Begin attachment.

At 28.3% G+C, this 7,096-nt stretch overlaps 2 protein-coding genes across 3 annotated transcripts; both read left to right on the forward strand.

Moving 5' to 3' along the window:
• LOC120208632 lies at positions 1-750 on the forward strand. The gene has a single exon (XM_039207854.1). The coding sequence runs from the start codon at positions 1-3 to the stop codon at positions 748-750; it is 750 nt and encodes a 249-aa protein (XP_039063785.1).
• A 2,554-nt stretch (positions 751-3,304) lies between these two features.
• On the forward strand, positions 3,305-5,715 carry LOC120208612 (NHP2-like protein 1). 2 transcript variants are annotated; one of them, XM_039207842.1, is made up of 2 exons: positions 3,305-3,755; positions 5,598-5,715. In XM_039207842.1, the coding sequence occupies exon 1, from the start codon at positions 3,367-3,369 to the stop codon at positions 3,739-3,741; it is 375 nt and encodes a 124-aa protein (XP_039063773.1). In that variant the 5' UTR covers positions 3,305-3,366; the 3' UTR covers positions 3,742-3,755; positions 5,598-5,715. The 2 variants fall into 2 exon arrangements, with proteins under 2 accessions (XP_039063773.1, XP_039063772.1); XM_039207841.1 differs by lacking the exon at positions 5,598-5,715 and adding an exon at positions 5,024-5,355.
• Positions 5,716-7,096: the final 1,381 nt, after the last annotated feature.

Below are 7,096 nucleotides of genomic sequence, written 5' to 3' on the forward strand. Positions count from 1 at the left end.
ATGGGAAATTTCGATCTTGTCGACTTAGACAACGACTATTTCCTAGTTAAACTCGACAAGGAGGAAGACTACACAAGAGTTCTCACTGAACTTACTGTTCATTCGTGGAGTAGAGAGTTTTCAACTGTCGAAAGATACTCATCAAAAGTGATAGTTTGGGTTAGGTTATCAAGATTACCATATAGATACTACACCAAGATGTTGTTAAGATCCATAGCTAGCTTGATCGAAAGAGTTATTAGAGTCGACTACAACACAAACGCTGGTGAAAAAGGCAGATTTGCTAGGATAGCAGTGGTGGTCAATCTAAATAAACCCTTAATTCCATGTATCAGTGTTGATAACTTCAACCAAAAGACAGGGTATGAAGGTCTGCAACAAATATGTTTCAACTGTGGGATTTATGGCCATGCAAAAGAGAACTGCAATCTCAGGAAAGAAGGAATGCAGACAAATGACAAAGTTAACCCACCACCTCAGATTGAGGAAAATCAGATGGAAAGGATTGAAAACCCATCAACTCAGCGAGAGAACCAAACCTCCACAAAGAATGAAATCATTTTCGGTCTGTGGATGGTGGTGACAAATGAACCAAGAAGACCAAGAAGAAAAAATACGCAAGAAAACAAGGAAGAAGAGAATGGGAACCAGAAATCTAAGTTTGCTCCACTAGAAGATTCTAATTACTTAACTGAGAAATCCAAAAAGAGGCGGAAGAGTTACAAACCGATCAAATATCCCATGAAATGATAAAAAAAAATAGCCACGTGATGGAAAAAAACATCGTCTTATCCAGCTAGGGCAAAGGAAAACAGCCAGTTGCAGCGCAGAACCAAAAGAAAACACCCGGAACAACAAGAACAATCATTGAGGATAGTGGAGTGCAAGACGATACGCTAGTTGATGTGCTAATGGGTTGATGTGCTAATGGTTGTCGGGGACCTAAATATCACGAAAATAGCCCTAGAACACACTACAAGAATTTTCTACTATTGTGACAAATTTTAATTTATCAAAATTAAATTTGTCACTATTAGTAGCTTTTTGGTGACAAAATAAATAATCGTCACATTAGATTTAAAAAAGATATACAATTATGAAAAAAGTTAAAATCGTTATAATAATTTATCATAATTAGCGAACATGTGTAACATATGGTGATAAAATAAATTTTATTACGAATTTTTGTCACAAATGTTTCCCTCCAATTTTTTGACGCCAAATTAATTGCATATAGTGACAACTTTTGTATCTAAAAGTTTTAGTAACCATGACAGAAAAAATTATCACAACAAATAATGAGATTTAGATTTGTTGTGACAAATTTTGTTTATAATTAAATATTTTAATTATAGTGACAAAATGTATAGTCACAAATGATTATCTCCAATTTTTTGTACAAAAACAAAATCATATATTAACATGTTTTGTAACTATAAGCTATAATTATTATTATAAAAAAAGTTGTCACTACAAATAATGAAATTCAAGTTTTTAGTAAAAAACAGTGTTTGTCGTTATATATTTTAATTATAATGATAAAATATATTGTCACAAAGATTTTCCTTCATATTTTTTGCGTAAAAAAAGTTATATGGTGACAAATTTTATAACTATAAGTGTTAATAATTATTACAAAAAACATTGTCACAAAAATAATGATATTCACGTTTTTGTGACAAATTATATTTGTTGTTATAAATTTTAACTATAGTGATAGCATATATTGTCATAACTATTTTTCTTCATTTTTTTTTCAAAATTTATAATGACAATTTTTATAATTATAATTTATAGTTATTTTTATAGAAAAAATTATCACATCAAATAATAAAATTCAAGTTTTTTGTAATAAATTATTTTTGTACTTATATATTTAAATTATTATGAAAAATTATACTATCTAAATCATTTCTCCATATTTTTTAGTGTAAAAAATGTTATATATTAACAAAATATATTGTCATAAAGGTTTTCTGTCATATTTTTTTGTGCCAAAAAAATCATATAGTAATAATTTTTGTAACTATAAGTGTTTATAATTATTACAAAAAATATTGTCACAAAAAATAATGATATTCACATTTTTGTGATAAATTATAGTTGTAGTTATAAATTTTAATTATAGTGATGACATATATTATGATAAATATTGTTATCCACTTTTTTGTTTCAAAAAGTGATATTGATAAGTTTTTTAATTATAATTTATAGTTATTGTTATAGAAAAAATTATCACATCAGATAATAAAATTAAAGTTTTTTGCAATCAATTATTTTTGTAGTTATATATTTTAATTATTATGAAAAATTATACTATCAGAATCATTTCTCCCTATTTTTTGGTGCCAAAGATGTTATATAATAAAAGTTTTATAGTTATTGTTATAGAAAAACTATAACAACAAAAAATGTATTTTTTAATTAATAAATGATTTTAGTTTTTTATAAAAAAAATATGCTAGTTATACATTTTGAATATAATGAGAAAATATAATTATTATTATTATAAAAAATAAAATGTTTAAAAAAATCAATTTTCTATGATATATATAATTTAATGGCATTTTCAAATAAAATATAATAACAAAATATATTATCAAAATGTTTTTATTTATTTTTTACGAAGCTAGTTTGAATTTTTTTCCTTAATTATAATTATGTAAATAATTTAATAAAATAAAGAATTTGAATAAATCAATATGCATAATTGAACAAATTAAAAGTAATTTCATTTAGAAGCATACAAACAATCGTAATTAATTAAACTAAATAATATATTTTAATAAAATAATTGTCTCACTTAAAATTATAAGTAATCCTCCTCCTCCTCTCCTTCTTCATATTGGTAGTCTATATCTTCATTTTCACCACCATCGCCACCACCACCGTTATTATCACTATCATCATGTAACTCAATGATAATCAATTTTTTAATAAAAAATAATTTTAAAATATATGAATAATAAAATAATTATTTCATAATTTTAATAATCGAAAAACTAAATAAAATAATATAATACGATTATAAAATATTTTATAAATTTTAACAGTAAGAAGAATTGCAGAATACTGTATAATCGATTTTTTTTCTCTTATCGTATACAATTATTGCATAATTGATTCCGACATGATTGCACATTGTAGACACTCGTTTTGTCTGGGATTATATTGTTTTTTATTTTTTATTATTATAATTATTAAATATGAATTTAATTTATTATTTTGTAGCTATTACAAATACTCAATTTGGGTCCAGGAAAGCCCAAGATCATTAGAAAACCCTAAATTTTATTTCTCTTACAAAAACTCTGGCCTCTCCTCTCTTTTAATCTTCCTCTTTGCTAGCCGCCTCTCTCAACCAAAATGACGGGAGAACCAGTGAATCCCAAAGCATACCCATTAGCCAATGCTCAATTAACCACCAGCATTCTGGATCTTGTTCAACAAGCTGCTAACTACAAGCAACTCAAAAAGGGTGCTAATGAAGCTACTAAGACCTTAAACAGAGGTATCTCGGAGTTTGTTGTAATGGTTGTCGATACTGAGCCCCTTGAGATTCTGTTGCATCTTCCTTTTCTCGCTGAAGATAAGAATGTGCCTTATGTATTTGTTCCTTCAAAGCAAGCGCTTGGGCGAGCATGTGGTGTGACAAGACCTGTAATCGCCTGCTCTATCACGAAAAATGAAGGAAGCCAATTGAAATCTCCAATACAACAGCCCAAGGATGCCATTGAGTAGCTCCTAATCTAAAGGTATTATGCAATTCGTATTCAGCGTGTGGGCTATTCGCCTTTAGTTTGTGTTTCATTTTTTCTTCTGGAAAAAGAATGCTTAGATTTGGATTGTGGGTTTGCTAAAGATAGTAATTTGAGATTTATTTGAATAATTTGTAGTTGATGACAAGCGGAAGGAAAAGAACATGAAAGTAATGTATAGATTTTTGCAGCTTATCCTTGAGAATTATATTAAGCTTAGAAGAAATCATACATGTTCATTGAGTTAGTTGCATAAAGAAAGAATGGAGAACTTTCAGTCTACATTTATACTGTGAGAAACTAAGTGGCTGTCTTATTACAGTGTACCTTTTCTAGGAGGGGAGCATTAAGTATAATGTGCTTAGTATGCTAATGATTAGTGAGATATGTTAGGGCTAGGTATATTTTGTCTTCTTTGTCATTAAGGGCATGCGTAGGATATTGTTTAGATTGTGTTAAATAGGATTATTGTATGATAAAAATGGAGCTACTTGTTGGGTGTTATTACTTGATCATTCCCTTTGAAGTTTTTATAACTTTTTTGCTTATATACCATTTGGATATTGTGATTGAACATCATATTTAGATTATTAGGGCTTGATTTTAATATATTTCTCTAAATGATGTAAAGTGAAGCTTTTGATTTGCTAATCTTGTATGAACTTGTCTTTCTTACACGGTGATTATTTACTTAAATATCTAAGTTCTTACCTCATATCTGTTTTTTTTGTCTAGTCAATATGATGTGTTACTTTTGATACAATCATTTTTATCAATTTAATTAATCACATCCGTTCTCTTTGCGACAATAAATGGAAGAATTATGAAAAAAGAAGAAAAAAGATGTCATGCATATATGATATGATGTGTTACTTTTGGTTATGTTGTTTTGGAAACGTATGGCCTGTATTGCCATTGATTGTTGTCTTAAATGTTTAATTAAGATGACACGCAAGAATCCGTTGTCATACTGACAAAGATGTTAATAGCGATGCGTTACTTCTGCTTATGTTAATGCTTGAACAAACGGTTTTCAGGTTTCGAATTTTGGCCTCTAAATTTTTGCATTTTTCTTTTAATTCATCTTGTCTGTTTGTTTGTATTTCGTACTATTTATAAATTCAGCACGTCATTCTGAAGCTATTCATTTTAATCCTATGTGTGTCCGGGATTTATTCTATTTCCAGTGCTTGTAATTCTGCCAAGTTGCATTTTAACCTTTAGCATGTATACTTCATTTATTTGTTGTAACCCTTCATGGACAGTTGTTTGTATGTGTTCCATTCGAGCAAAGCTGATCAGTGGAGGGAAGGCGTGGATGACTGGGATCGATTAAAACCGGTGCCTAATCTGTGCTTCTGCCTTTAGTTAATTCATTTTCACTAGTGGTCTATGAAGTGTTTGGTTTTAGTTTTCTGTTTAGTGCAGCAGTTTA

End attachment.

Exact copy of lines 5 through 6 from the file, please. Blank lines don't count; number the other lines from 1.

• On the forward strand, positions 3,305-5,715 carry LOC120208612 (NHP2-like protein 1). 2 transcript variants are annotated; one of them, XM_039207842.1, is made up of 2 exons: positions 3,305-3,755; positions 5,598-5,715. In XM_039207842.1, the coding sequence occupies exon 1, from the start codon at positions 3,367-3,369 to the stop codon at positions 3,739-3,741; it is 375 nt and encodes a 124-aa protein (XP_039063773.1). In that variant the 5' UTR covers positions 3,305-3,366; the 3' UTR covers positions 3,742-3,755; positions 5,598-5,715. The 2 variants fall into 2 exon arrangements, with proteins under 2 accessions (XP_039063773.1, XP_039063772.1); XM_039207841.1 differs by lacking the exon at positions 5,598-5,715 and adding an exon at positions 5,024-5,355.
• Positions 5,716-7,096: the final 1,381 nt, after the last annotated feature.